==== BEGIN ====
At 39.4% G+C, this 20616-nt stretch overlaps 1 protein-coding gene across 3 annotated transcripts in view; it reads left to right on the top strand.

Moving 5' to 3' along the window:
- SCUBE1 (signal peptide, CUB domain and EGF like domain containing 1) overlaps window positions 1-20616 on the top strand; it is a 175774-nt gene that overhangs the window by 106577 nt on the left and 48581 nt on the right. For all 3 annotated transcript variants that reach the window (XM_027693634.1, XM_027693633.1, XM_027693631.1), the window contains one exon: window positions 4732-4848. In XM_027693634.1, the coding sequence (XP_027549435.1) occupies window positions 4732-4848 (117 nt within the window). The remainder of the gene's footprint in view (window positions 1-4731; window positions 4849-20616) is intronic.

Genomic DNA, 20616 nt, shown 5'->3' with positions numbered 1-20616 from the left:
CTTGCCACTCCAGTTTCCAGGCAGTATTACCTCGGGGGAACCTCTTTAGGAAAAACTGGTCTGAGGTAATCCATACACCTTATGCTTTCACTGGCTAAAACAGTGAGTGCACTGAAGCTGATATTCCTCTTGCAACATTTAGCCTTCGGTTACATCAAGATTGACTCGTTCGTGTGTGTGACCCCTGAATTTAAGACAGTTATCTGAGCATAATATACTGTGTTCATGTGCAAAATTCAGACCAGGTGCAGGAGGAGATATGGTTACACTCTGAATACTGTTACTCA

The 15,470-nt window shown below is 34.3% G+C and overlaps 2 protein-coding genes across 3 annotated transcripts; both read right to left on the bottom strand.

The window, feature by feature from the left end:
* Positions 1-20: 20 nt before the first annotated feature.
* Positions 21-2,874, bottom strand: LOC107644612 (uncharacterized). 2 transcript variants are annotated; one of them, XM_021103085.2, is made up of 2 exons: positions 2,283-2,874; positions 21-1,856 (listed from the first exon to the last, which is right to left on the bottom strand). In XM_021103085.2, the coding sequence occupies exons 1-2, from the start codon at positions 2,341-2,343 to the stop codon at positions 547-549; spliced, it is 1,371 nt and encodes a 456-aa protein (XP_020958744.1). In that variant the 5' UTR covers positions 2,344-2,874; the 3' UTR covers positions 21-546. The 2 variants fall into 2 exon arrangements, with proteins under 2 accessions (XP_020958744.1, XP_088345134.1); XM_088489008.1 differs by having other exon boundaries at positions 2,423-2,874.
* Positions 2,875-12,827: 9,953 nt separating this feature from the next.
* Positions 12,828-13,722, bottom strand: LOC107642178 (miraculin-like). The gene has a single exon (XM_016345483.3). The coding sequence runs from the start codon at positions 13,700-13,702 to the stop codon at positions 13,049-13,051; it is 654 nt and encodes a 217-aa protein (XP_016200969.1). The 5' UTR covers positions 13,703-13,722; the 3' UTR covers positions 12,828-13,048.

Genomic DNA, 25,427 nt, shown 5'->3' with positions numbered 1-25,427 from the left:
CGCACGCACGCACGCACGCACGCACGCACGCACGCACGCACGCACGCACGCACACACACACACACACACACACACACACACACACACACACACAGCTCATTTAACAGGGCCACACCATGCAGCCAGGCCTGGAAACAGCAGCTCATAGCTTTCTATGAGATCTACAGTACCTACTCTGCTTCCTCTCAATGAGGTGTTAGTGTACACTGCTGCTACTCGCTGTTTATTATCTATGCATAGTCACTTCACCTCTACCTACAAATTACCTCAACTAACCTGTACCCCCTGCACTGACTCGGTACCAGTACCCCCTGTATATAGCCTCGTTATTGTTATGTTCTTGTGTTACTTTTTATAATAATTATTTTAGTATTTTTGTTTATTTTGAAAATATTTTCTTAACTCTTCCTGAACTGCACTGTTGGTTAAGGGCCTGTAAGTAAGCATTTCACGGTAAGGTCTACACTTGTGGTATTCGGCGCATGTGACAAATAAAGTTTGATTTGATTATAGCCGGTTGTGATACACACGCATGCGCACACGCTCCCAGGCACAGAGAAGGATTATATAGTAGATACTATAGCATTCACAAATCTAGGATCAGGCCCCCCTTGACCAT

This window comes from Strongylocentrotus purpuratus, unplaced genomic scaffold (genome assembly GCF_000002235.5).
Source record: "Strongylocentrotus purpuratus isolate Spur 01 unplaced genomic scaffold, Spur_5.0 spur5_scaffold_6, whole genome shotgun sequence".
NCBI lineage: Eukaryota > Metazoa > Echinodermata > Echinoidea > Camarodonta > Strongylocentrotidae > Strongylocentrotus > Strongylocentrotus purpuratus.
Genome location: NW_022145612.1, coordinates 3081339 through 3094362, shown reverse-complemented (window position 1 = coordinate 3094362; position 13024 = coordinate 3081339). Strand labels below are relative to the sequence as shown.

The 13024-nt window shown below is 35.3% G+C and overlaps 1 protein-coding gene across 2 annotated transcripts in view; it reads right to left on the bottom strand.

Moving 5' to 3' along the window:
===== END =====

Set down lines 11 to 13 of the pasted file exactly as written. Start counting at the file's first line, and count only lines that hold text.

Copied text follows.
* Positions 12,828-13,722, bottom strand: LOC107642178 (miraculin-like). The gene has a single exon (XM_016345483.3). The coding sequence runs from the start codon at positions 13,700-13,702 to the stop codon at positions 13,049-13,051; it is 654 nt and encodes a 217-aa protein (XP_016200969.1). The 5' UTR covers positions 13,703-13,722; the 3' UTR covers positions 12,828-13,048.

Genomic DNA, 25,427 nt, shown 5'->3' with positions numbered 1-25,427 from the left:
CGCACGCACGCACGCACGCACGCACGCACGCACGCACGCACGCACGCACGCACACACACACACACACACACACACACACACACACACACACACAGCTCATTTAACAGGGCCACACCATGCAGCCAGGCCTGGAAACAGCAGCTCATAGCTTTCTATGAGATCTACAGTACCTACTCTGCTTCCTCTCAATGAGGTGTTAGTGTACACTGCTGCTACTCGCTGTTTATTATCTATGCATAGTCACTTCACCTCTACCTACAAATTACCTCAACTAACCTGTACCCCCTGCACTGACTCGGTACCAGTACCCCCTGTATATAGCCTCGTTATTGTTATGTTCTTGTGTTACTTTTTATAATAATTATTTTAGTATTTTTGTTTATTTTGAAAATATTTTCTTAACTCTTCCTGAACTGCACTGTTGGTTAAGGGCCTGTAAGTAAGCATTTCACGGTAAGGTCTACACTTGTGGTATTCGGCGCATGTGACAAATAAAGTTTGATTTGATTATAGCCGGTTGTGATACACACGCATGCGCACACGCTCCCAGGCACAGAGAAGGATTATATAGTAGATACTATAGCATTCACAAATCTAGGATCAGGCCCCCCTTGACCAT